Here are some of the questions and concerns that we hear most often from small businesses about the SBA 7(a) collateral requirements:

Q: My real estate is held by an entity – does this exclude it from being able to be pledged?

A: Not necessarily. If you own the majority of the entity or the entity is solely owned by you (or you and your spouse jointly), then it’s not excluded from the available collateral pool. This includes any real estate (residential and/or investment) that’s owned by personal trusts.

Q: My spouse solely owns the property – does this exclude it from being able to be pledged?

A: Yes, as long as your spouse isn’t required as a guarantor. They could be required as a guarantor if they have an ownership interest of 20% or more in the business. This also applies if there’s a combined ownership interest between the spouses and/or minor children of 20% or more. If your spouse is a required guarantor, the property is considered part of the available collateral pool.

If your spouse is not a required guarantor, then the property would not typically be required as part of the collateral pool unless the timing of the ownership change was done in certain proximity to the SBA application.

Q: My estimated value of the property provides insignificant equity when mortgage and/or HELOC balances are considered. Does this exclude it from being able to be pledged?

A: Yes and no. The SBA requires residential or investment property collateral if the available equity (defined as “asset value less existing mortgage and /or HELOC liabilities”) is more than 25% of the value of the property.

However, the value cannot be determined by you in your personal financial statement. It must be documented by another source as determined by your lender.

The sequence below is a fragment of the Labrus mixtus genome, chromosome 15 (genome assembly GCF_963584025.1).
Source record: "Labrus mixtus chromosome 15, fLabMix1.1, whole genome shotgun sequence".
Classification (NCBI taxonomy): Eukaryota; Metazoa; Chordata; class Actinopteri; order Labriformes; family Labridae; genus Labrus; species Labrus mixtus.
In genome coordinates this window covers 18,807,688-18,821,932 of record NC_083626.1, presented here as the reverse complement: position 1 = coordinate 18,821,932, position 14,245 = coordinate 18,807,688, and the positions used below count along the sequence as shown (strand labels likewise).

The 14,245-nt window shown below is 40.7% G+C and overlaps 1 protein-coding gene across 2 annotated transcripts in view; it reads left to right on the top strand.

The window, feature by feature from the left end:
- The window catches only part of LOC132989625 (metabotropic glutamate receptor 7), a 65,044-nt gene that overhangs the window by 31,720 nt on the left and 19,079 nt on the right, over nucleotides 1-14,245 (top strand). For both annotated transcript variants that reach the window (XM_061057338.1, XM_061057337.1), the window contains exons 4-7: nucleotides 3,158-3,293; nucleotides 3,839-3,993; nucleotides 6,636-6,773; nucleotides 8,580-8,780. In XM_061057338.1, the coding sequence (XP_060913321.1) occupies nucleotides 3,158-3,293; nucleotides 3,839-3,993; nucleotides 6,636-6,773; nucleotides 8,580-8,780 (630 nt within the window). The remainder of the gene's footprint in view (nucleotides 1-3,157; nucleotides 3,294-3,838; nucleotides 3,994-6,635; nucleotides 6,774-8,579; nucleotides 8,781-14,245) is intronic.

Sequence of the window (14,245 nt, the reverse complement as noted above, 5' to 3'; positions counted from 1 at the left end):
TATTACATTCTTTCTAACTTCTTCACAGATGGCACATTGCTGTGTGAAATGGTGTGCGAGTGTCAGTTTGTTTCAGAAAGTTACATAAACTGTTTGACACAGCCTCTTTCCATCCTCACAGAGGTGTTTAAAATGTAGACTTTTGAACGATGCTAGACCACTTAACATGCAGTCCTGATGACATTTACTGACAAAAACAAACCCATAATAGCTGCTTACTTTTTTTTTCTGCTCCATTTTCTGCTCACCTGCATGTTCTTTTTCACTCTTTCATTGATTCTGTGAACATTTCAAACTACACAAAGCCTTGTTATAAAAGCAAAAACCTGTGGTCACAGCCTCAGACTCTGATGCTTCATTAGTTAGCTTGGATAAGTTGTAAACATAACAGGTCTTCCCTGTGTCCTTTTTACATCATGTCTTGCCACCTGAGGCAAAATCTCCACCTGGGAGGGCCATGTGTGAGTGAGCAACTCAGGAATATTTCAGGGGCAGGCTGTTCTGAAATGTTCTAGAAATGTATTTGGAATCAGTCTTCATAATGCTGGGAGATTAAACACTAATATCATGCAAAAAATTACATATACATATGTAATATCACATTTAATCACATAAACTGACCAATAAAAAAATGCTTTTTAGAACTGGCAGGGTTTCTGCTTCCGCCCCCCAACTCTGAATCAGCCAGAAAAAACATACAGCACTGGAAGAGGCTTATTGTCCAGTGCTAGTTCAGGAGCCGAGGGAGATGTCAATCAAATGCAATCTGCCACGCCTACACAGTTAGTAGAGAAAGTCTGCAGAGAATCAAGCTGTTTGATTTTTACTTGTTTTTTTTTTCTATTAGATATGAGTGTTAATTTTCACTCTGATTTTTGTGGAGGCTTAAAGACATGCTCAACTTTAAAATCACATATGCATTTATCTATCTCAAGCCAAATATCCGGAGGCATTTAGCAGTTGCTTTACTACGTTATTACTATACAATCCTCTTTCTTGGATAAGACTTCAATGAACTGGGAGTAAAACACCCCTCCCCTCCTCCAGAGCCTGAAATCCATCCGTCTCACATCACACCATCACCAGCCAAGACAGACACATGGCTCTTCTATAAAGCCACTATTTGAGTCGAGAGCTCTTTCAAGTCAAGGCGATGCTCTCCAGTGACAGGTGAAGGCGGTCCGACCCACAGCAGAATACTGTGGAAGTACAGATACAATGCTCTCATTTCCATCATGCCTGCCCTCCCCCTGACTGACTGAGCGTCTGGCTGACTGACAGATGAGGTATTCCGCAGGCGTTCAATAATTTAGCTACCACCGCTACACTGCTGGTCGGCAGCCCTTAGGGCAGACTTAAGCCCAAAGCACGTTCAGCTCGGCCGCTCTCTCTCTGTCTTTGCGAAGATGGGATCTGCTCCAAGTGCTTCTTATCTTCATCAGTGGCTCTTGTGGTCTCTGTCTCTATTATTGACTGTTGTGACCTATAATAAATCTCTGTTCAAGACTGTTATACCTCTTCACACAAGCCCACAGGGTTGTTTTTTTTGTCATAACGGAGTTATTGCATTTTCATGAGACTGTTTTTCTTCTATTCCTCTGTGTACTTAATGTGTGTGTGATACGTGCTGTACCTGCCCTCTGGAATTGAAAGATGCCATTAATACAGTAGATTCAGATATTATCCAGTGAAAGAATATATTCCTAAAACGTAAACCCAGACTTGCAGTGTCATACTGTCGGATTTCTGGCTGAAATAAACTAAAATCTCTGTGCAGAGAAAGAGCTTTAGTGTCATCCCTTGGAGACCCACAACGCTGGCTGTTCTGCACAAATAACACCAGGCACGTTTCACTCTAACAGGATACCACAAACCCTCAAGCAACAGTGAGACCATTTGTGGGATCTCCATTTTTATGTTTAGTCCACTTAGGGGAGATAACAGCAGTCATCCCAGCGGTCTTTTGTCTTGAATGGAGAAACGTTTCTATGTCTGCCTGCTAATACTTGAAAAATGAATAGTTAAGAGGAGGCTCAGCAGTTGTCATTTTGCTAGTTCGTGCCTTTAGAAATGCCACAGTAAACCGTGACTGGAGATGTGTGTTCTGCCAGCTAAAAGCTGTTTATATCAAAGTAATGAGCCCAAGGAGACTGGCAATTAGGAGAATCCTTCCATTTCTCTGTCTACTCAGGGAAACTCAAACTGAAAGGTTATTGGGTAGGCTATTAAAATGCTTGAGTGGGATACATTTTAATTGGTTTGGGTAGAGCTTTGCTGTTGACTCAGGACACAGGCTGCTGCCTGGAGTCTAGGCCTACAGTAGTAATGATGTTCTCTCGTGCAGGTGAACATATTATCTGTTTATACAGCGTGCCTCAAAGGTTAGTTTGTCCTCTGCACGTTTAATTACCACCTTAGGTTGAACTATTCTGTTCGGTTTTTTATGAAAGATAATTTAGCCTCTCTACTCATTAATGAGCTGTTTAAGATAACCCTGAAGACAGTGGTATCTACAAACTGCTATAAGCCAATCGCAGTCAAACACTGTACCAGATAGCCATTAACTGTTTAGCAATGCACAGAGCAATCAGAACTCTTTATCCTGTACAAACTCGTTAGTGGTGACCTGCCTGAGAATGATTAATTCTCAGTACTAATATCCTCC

Q: The costs to record the mortgage and obtain title insurance are very expensive. Does this exclude it from being able to be pledged?

A: No, however, the SBA may allow a mortgage lien to be limited to 150% of the available equity in the residential or investment property if there are costly tax implications with recording the mortgage.

Q: Does the mortgage have to be in the full amount of the loan?

A: Yes, however, in some cases the mortgage lien can be limited to the amount of the collateral shortfall or 150% of the available equity in the residential or investment property (not project property) if there are costly tax implications with recording the mortgage.

Q: I own multiple properties, including my home and some investment properties. Can I specify which property is offered for collateral?

A: Yes, in some cases the SBA allows borrowers to specify a preference for which properties are used as collateral. However, the final decision will be made by your lender based on credit risk and the lender’s credit policy.

Q: Can my real estate be released before the loan is paid in full?

A:  This decision will ultimately be up to your lender, but SBA is aware of situations that may arise during the life of the loan that will require collateral changes. For example, if you move and sell your home, the SBA and/or your lender will require that the lien be placed on the new home and has processes in place to swap the collateral.

We’re here to make it easier

Every day we help small business owners like you successfully navigate the SBA process and secure the funds you need. Contact Pursuit today, we can help.